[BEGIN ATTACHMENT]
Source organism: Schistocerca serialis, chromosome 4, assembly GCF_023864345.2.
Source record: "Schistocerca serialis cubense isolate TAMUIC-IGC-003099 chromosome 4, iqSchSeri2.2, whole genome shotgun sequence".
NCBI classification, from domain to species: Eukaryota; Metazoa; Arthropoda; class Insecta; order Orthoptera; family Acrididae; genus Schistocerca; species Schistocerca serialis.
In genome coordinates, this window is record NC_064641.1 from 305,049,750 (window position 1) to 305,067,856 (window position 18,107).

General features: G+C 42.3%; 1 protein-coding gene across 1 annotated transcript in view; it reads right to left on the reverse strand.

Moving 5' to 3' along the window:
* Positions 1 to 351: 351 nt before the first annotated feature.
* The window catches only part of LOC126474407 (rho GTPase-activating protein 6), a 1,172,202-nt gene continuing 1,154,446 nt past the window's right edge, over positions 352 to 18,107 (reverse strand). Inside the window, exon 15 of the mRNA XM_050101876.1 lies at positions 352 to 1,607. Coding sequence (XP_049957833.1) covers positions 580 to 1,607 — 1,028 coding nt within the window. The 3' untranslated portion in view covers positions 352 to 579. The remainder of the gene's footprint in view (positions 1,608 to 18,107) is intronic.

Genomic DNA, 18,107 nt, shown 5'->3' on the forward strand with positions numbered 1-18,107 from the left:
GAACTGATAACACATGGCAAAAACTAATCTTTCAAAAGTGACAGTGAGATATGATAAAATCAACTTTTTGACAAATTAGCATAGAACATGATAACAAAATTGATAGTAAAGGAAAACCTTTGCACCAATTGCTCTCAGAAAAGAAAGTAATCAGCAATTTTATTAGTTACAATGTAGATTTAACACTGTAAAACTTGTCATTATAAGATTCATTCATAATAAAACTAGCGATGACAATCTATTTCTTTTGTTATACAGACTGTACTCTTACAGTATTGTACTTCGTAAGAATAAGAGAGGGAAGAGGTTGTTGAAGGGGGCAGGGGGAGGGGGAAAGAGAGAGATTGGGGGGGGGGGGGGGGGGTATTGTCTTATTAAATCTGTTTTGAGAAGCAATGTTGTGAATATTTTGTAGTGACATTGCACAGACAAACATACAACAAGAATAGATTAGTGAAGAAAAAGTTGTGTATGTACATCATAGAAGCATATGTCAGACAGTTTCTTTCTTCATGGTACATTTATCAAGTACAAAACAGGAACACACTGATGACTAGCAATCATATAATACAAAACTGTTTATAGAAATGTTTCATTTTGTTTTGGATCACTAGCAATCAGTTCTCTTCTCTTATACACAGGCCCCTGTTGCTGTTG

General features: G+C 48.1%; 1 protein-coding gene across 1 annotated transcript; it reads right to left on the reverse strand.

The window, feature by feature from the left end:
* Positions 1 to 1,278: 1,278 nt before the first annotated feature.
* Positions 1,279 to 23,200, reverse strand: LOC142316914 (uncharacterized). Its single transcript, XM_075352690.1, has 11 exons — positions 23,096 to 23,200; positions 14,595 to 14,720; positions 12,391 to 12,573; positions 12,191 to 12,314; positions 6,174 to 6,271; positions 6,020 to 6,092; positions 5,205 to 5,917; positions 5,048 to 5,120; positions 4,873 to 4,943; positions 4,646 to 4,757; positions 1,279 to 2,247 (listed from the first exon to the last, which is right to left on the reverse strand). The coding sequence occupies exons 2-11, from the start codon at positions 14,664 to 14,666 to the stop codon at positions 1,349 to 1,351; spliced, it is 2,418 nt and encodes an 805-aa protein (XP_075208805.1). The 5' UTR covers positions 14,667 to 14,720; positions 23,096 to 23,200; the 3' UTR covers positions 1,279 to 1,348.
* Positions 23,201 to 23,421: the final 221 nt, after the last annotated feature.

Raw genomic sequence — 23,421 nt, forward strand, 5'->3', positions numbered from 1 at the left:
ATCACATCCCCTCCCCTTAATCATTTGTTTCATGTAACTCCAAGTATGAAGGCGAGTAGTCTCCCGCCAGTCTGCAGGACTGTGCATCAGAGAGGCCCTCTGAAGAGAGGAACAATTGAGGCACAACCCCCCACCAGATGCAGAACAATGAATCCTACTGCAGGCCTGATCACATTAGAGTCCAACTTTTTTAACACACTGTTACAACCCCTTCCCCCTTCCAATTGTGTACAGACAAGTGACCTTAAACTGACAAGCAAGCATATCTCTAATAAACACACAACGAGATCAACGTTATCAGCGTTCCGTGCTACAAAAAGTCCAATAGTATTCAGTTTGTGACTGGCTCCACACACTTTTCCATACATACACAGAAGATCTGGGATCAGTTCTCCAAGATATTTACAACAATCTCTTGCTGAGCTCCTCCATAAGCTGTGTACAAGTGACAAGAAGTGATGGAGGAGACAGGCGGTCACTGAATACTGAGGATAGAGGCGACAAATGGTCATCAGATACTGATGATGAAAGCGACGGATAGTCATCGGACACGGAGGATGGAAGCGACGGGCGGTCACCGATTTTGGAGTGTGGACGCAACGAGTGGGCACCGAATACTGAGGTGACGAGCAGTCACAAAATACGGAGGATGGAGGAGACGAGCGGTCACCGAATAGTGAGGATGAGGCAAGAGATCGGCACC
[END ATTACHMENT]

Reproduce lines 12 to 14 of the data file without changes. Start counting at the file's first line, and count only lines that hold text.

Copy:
The window, feature by feature from the left end:
* Positions 1 to 1,278: 1,278 nt before the first annotated feature.
* Positions 1,279 to 23,200, reverse strand: LOC142316914 (uncharacterized). Its single transcript, XM_075352690.1, has 11 exons — positions 23,096 to 23,200; positions 14,595 to 14,720; positions 12,391 to 12,573; positions 12,191 to 12,314; positions 6,174 to 6,271; positions 6,020 to 6,092; positions 5,205 to 5,917; positions 5,048 to 5,120; positions 4,873 to 4,943; positions 4,646 to 4,757; positions 1,279 to 2,247 (listed from the first exon to the last, which is right to left on the reverse strand). The coding sequence occupies exons 2-11, from the start codon at positions 14,664 to 14,666 to the stop codon at positions 1,349 to 1,351; spliced, it is 2,418 nt and encodes an 805-aa protein (XP_075208805.1). The 5' UTR covers positions 14,667 to 14,720; positions 23,096 to 23,200; the 3' UTR covers positions 1,279 to 1,348.